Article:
Prime Minister Manmohan Singh said the historic women's reservation bill set to pass in the Rajya Sabha on Tuesday was "a historic step forward" for the emancipation of the Indian women.
"This is a momentous development in the long journey of empowering our women," he said at the end of a lively debate on the bill that reserves a third of all seats in parliament and state assemblies for women.
"The bill that is going to be passed today is a historic step forward, a giant step forward in strengthening the process of emancipation (of women)," he said, drawing thunderous applause.
Speaking extempore, Manmohan Singh said that despite the many progress achieved by women in India, "we have also to recognise that ... our women have faced enormous difficulties..."
"Our women faced discrimination at home, there is domestic violence, they face discrimination in equal access to education, healthcare, there are all these things. All these things have to end if India were to realise its full potential."
He went on: "What we are going to enact today is a small token of homage to the sacrifices our women have made in nation building, in the freedom struggle, in all other nation building activities."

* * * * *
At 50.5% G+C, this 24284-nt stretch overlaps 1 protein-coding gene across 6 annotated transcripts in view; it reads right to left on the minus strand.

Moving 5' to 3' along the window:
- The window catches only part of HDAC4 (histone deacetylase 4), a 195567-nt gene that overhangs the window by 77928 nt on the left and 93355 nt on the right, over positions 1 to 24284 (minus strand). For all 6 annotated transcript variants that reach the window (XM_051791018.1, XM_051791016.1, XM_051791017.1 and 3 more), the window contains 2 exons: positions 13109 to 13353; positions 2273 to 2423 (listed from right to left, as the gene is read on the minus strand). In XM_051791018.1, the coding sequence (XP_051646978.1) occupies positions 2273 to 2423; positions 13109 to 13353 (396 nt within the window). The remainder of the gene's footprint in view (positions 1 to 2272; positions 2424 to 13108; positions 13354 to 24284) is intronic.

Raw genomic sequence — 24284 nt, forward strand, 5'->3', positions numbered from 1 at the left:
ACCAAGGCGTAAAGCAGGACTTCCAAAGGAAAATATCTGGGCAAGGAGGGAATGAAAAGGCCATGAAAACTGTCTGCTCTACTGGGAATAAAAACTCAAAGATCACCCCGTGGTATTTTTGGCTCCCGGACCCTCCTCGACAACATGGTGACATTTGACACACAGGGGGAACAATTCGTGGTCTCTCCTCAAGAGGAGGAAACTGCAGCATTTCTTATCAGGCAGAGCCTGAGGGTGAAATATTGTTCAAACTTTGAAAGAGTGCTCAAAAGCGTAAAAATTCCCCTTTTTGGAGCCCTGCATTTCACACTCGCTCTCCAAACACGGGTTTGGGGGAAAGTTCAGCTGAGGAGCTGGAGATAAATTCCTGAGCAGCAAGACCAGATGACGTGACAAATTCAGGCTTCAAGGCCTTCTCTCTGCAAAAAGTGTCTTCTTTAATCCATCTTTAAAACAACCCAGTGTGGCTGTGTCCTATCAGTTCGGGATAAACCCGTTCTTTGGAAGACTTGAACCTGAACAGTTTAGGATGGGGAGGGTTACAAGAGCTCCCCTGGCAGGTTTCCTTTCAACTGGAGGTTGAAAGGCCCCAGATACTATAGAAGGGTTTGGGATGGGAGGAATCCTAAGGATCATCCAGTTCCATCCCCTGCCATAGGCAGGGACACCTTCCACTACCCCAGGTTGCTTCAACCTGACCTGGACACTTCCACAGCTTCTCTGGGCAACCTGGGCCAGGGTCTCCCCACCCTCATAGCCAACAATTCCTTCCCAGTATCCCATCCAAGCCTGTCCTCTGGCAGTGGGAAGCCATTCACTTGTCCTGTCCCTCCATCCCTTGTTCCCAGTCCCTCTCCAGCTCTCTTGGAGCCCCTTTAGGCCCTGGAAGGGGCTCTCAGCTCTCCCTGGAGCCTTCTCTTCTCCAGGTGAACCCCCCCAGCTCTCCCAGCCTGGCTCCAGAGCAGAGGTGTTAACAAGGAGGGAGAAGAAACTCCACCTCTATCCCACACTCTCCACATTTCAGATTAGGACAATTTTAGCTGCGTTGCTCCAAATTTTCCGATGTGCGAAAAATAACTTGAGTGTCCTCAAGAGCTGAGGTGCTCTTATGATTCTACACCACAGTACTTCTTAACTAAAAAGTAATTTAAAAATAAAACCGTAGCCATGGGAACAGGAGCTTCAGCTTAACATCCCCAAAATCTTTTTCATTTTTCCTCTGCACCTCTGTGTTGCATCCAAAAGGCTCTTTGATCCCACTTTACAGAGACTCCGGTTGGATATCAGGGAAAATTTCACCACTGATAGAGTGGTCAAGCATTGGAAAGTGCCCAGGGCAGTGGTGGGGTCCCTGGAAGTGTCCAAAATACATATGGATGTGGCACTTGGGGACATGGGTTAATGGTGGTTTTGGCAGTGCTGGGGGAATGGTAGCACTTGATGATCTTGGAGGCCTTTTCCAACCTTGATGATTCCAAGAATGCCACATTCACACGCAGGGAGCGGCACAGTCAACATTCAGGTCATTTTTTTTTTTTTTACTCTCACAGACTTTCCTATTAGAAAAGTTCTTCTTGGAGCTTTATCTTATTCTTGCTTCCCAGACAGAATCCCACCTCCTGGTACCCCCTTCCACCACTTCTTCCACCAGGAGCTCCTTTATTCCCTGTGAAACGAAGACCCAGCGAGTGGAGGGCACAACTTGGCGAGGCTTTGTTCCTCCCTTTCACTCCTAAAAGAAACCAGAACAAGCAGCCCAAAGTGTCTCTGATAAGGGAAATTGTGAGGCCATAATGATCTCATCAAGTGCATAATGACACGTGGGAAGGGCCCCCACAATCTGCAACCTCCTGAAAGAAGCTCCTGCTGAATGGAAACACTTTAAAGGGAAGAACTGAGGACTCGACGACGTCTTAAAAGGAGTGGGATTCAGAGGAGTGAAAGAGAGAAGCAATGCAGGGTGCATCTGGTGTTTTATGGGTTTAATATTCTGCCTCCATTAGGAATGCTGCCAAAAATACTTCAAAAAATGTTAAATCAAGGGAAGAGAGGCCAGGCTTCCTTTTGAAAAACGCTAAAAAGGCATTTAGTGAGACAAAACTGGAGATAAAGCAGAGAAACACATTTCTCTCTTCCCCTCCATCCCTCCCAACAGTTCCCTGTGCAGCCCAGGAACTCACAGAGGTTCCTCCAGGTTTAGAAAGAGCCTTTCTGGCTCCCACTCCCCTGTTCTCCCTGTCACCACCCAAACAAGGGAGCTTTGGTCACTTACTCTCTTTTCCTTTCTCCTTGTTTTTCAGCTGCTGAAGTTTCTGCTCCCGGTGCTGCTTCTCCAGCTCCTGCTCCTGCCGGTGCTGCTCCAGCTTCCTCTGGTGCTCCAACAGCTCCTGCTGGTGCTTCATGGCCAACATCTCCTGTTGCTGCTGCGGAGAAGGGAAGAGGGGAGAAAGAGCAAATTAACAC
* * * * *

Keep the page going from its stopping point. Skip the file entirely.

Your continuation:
The prime minister admitted that some members had reservations about the bill.
"They would have liked some recognition of the disabilities of the minorities, the disabilities of backward classes, of Scheduled Castes and Scheduled Tribes.
"I do recall and I do recognise that our minorities have not got adequate share of the fruits of our development. Our government is committed to work sincerely for the empowerment of our minority communities."
He underlined that the proposed legislation was "not an anti-minority bill, it is not an anti-Scheduled Caste bill, anti-Scheduled Tribes bill."
"It is a giant step forward, it is a historical occasion which calls for celebrations."
The prime minister also expressed "deep sorrow" and apologised to Rajya Sabha Chairman Hamid Ansari for the "disrespect shown to you" by MPs ranged against the women's reservation bill.
"I owe you a profound apology for the disrespect shown to you. These things should never have happened. They have happened, and we have to reflect how to we have to streamline our functioning in future so that these things don't take place," he said.
Although he did not name any political party, he was referring to the noisy and unruly protests by members of the Samajwadi Party and Rashtriya Janata Dal in particular, some of whom snatched the bill from Ansari Monday, tore it up and flung the pieces at him.
On Tuesday, a disgusted Ansari suspended seven MPs, who were thrown out of the house by marshals for the debate to begin.
In the same breath, Manmohan Singh acknowledged the role played by "all political parties whose cooperation has made it possible for us to enact this historic legislation".